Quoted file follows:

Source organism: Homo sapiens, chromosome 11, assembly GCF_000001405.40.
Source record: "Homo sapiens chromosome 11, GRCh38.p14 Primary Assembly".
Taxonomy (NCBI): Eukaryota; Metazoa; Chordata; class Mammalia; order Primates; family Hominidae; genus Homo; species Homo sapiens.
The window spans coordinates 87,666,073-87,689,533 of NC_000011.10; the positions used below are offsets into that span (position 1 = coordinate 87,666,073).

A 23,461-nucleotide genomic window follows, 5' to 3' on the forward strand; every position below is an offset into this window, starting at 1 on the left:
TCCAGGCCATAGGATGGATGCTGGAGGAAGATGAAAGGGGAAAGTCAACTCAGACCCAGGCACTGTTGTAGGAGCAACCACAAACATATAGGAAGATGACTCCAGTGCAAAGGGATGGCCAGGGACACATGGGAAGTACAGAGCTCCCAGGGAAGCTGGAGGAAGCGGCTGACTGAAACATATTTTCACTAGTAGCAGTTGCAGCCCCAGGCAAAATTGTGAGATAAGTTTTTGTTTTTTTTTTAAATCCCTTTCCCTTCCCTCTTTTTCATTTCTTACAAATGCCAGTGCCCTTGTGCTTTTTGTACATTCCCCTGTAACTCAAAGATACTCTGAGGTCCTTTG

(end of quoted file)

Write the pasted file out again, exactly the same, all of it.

Source organism: Homo sapiens, chromosome 11, assembly GCF_000001405.40.
Source record: "Homo sapiens chromosome 11, GRCh38.p14 Primary Assembly".
Taxonomy (NCBI): Eukaryota; Metazoa; Chordata; class Mammalia; order Primates; family Hominidae; genus Homo; species Homo sapiens.
The window spans coordinates 87,666,073-87,689,533 of NC_000011.10; the positions used below are offsets into that span (position 1 = coordinate 87,666,073).

A 23,461-nucleotide genomic window follows, 5' to 3' on the forward strand; every position below is an offset into this window, starting at 1 on the left:
TCCAGGCCATAGGATGGATGCTGGAGGAAGATGAAAGGGGAAAGTCAACTCAGACCCAGGCACTGTTGTAGGAGCAACCACAAACATATAGGAAGATGACTCCAGTGCAAAGGGATGGCCAGGGACACATGGGAAGTACAGAGCTCCCAGGGAAGCTGGAGGAAGCGGCTGACTGAAACATATTTTCACTAGTAGCAGTTGCAGCCCCAGGCAAAATTGTGAGATAAGTTTTTGTTTTTTTTTTAAATCCCTTTCCCTTCCCTCTTTTTCATTTCTTACAAATGCCAGTGCCCTTGTGCTTTTTGTACATTCCCCTGTAACTCAAAGATACTCTGAGGTCCTTTG